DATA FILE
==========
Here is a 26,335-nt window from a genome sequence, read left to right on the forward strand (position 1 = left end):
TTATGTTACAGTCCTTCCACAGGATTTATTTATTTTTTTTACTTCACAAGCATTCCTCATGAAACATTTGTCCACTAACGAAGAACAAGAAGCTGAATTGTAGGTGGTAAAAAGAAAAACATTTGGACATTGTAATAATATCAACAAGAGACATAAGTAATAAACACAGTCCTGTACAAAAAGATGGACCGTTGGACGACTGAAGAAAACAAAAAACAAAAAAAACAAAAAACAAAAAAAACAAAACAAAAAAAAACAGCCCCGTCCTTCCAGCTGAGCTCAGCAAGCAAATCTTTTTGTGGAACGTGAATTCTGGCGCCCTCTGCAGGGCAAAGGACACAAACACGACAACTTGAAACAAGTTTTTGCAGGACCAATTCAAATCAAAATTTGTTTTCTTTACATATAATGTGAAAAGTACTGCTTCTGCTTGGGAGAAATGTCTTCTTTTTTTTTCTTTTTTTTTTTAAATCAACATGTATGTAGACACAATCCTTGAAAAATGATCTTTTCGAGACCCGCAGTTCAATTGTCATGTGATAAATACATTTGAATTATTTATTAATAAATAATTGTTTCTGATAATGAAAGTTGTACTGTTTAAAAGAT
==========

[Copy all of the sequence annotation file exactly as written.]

Here is a 26,335-nt window from a genome sequence, read left to right on the forward strand (position 1 = left end):
TTATGTTACAGTCCTTCCACAGGATTTATTTATTTTTTTTACTTCACAAGCATTCCTCATGAAACATTTGTCCACTAACGAAGAACAAGAAGCTGAATTGTAGGTGGTAAAAAGAAAAACATTTGGACATTGTAATAATATCAACAAGAGACATAAGTAATAAACACAGTCCTGTACAAAAAGATGGACCGTTGGACGACTGAAGAAAACAAAAAACAAAAAAAACAAAAAACAAAAAAAACAAAACAAAAAAAAACAGCCCCGTCCTTCCAGCTGAGCTCAGCAAGCAAATCTTTTTGTGGAACGTGAATTCTGGCGCCCTCTGCAGGGCAAAGGACACAAACACGACAACTTGAAACAAGTTTTTGCAGGACCAATTCAAATCAAAATTTGTTTTCTTTACATATAATGTGAAAAGTACTGCTTCTGCTTGGGAGAAATGTCTTCTTTTTTTTTCTTTTTTTTTTTAAATCAACATGTATGTAGACACAATCCTTGAAAAATGATCTTTTCGAGACCCGCAGTTCAATTGTCATGTGATAAATACATTTGAATTATTTATTAATAAATAATTGTTTCTGATAATGAAAGTTGTACTGTTTAAAAGAT